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Time-varying bispectral analysis of visually evoked multi-channel EEG

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22 pages
Theoretical foundations of higher order spectral analysis are revisited to examine the use of time-varying bicoherence on non-stationary signals using a classical short-time Fourier approach. A methodology is developed to apply this to evoked EEG responses where a stimulus-locked time reference is available. Short-time windowed ensembles of the response at the same offset from the reference are considered as ergodic cyclostationary processes within a non-stationary random process. Bicoherence can be estimated reliably with known levels at which it is significantly different from zero and can be tracked as a function of offset from the stimulus. When this methodology is applied to multi-channel EEG, it is possible to obtain information about phase synchronization at different regions of the brain as the neural response develops. The methodology is applied to analyze evoked EEG response to flash visual stimulii to the left and right eye separately. The EEG electrode array is segmented based on bicoherence evolution with time using the mean absolute difference as a measure of dissimilarity. Segment maps confirm the importance of the occipital region in visual processing and demonstrate a link between the frontal and occipital regions during the response. Maps are constructed using bicoherence at bifrequencies that include the alpha band frequency of 8Hz as well as 4 and 20Hz. Differences are observed between responses from the left eye and the right eye, and also between subjects. The methodology shows potential as a neurological functional imaging technique that can be further developed for diagnosis and monitoring using scalp EEG which is less invasive and less expensive than magnetic resonance imaging.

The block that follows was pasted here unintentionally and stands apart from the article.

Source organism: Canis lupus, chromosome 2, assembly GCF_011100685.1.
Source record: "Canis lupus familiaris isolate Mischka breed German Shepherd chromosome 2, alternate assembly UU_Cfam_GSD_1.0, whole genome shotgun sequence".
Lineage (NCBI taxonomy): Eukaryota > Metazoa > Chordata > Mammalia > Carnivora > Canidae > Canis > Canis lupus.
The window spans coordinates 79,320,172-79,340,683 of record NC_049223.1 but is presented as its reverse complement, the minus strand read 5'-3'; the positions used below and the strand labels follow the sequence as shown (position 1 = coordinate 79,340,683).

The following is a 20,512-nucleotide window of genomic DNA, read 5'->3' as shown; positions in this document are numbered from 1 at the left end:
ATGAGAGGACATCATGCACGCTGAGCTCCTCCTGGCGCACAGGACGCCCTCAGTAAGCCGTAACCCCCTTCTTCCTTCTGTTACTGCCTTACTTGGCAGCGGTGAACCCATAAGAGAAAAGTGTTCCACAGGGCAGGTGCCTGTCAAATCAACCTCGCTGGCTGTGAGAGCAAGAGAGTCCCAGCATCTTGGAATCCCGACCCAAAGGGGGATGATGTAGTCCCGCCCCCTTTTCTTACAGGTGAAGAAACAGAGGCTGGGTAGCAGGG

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ChandranEURASIP Journal on Advances in Signal Processing2012,2012:140 http://asp.eurasipjournals.com/content/2012/1/140
R E S E A R C HOpen Access Time-varying bispectral analysis of visually evoked multi-channel EEG Vinod Chandran
Abstract Theoretical foundations of higher order spectral analysis are revisited to examine the use of time-varying bicoherence on non-stationary signals using a classical short-time Fourier approach. A methodology is developed to apply this to evoked EEG responses where a stimulus-locked time reference is available. Short-time windowed ensembles of the response at the same offset from the reference are considered as ergodic cyclostationary processes within a non-stationary random process. Bicoherence can be estimated reliably with known levels at which it is significantly different from zero and can be tracked as a function of offset from the stimulus. When this methodology is applied to multi-channel EEG, it is possible to obtain information about phase synchronization at different regions of the brain as the neural response develops. The methodology is applied to analyze evoked EEG response to flash visual stimulii to the left and right eye separately. The EEG electrode array is segmented based on bicoherence evolution with time using the mean absolute difference as a measure of dissimilarity. Segment maps confirm the importance of the occipital region in visual processing and demonstrate a link between the frontal and occipital regions during the response. Maps are constructed using bicoherence at bifrequencies that include the alpha band frequency of 8Hz as well as 4 and 20Hz. Differences are observed between responses from the left eye and the right eye, and also between subjects. The methodology shows potential as a neurological functional imaging technique that can be further developed for diagnosis and monitoring using scalp EEG which is less invasive and less expensive than magnetic resonance imaging. Keywords:EEG, HOS, Human vision, Bicoherence, Time-varying